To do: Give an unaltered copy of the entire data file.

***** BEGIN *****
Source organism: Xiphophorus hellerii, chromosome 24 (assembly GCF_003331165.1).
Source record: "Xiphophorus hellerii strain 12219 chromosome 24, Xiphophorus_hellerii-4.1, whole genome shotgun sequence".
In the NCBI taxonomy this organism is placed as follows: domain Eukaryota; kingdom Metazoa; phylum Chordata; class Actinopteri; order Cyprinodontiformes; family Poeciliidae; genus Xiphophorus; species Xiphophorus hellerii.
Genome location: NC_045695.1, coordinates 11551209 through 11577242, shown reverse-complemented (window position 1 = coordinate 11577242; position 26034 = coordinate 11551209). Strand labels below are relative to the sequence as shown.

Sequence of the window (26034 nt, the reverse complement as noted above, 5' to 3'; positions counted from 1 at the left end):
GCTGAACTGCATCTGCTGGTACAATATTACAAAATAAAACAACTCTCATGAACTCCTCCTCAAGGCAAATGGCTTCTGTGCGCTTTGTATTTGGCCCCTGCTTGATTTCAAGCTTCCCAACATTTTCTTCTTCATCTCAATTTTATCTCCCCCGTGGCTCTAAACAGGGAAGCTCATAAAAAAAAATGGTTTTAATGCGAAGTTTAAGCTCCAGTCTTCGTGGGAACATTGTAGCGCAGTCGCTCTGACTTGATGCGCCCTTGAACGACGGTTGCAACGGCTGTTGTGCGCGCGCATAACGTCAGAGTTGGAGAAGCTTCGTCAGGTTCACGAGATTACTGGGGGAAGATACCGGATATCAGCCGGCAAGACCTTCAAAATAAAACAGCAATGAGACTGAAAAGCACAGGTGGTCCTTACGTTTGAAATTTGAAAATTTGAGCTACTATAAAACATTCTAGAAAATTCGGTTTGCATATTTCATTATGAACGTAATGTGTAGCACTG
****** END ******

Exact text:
Source organism: Xiphophorus hellerii, chromosome 24 (assembly GCF_003331165.1).
Source record: "Xiphophorus hellerii strain 12219 chromosome 24, Xiphophorus_hellerii-4.1, whole genome shotgun sequence".
In the NCBI taxonomy this organism is placed as follows: domain Eukaryota; kingdom Metazoa; phylum Chordata; class Actinopteri; order Cyprinodontiformes; family Poeciliidae; genus Xiphophorus; species Xiphophorus hellerii.
Genome location: NC_045695.1, coordinates 11551209 through 11577242, shown reverse-complemented (window position 1 = coordinate 11577242; position 26034 = coordinate 11551209). Strand labels below are relative to the sequence as shown.

Sequence of the window (26034 nt, the reverse complement as noted above, 5' to 3'; positions counted from 1 at the left end):
GCTGAACTGCATCTGCTGGTACAATATTACAAAATAAAACAACTCTCATGAACTCCTCCTCAAGGCAAATGGCTTCTGTGCGCTTTGTATTTGGCCCCTGCTTGATTTCAAGCTTCCCAACATTTTCTTCTTCATCTCAATTTTATCTCCCCCGTGGCTCTAAACAGGGAAGCTCATAAAAAAAAATGGTTTTAATGCGAAGTTTAAGCTCCAGTCTTCGTGGGAACATTGTAGCGCAGTCGCTCTGACTTGATGCGCCCTTGAACGACGGTTGCAACGGCTGTTGTGCGCGCGCATAACGTCAGAGTTGGAGAAGCTTCGTCAGGTTCACGAGATTACTGGGGGAAGATACCGGATATCAGCCGGCAAGACCTTCAAAATAAAACAGCAATGAGACTGAAAAGCACAGGTGGTCCTTACGTTTGAAATTTGAAAATTTGAGCTACTATAAAACATTCTAGAAAATTCGGTTTGCATATTTCATTATGAACGTAATGTGTAGCACTG